14 Books and Podcasts to Embrace the New Year


11 Books to Read This Winter

1) Managing Uncertainty in Mental Health Care

This is an extraordinarily honest book about one of the hardest challenges we face: assessing and treating mental health problems and addictions. We’d like them reduced to a checklist of symptoms, diseases, and treatments. Hard enough with bones, organs, and blood vessels, but the mind is so intangible and perplexingly varied, determining what needs to be treated and how is a challenge of the highest order of complexity. Silveira and Rockman evince compassion from the first page, writing of patients “drowning in their distress…who sometimes draw others down with them.” They stress that clinicians treat not diagnoses but individuals, each of whom “experiences a unique journey that shapes their brain and mind into one of a kind” that “deviates from the script written from population studies.”

In other words, a clinician facing an individual may have to admit what they do not know—not what the world expects of “experts.” The authors liken the work to meteorology, where professionals’ conclusions emerge from wrestling with nature’s chaos. Like meteorologists, mental health clinicians try to impose order on disorder, and often create “narratives that are incomplete or wrong.”

A clinician facing an individual may have to admit what they do not know—not what the world expects of “experts.”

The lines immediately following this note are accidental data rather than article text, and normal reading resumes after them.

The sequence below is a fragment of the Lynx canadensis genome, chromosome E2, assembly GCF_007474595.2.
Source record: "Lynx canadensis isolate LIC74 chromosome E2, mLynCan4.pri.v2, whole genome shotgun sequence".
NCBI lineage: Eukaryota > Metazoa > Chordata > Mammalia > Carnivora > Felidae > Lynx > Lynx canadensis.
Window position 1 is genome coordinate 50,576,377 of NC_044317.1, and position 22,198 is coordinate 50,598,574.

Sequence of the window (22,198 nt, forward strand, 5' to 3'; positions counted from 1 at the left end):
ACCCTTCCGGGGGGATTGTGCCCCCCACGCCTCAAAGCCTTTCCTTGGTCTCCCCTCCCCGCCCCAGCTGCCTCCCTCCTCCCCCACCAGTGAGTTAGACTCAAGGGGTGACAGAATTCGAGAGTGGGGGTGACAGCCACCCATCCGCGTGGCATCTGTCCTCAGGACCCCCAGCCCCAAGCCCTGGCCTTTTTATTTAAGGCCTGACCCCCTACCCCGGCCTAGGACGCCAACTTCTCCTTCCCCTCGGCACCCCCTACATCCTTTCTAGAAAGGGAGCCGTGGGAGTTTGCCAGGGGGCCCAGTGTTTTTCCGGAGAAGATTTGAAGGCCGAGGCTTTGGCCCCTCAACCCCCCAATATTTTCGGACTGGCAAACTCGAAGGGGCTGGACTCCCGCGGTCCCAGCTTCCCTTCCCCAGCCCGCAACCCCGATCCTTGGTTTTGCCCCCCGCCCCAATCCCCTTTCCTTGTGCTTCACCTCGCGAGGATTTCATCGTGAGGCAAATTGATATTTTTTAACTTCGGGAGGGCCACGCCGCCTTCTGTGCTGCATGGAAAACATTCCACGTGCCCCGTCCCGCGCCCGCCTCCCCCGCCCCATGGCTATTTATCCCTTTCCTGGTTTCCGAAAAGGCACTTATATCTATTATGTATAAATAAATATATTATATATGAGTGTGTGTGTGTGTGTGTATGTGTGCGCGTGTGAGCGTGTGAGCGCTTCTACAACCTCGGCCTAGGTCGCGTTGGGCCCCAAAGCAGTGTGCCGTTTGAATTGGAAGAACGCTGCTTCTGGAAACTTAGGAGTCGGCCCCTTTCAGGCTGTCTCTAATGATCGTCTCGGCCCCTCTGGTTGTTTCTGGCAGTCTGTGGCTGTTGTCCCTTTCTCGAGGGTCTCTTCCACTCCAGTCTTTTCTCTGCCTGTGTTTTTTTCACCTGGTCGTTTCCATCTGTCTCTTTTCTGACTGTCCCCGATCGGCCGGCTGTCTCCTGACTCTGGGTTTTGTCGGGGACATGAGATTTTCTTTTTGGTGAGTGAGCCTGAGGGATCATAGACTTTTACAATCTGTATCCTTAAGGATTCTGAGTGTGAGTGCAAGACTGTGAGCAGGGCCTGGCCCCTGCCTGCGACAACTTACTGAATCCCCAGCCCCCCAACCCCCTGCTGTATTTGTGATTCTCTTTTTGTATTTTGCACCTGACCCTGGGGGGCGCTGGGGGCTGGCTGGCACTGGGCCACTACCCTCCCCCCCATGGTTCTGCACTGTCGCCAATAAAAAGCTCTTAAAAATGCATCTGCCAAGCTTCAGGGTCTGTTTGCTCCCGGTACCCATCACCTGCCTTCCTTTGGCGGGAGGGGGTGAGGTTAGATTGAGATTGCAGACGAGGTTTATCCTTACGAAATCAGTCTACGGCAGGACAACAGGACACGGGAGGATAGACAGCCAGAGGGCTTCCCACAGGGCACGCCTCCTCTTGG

Given this sober assessment, what do the authors suggest? For one thing, they counsel the field to start with a little more humbleness, being honest about the fact that human beings have an overconfidence bias that causes us to overlook errors. If we admit to ourselves that we are going to make mistakes, the very admission will make us more mindful in our assessments. With this groundwork of realism laid, Silveira and Rockman go on to present a variety of ways errors and risks can be mitigated, leading ultimately to the greatest benefit and least harm for patients. –BB

2) Prizeworthy

How to Meaningfully Connect, Build Character, and Unlock the Potential of Every Child

This practical guide offers relatable insight and mindfulness practices to move toward a “mutually beneficial way of relating to children and teens” and to honor emotional pain and potential in children. Each section is aptly titled: On Your Mark, Get Set, and Go! as if readers are track athletes “running toward the prize in our kids.” Between actionable journal prompts to build “your mindfulness muscle,” and help kids develop compassion and courage, we’re treated to real stories from Abblett’s practice as a clinical psychologist and from his experience as a father. Each glimpse into moments of joy or struggle serves as a reminder that parenting is difficult—and the odd F-bomb might just slip when it comes time to put a toddler in a winter coat. –KR

3) Self-Compassion for Educators

Mindful Practices to Awaken Your Well-Being and Grow Resilience

Compassion is not built into the education system—a point Baylis highlights repeatedly when explaining the necessity of self-kindness in teachers’ daily routines. She’s a high school counselor, longtime educator, and Mindful Self-Compassion teacher, and all three professional facets shine in these pages. Baylis understands the juggling act of managing an overfull classroom and keeping kids engaged in the curriculum, all while navigating a pandemic and maintaining a life outside of work. Part personal story, part research, and part workbook, this is an engaging and heartfelt guide to embodying self-compassion, helping teachers reconnect to a sense of purpose and authenticity that serves both themselves and their students. –AWC

4) Burnout

The Secret to Unlocking the Stress Cycle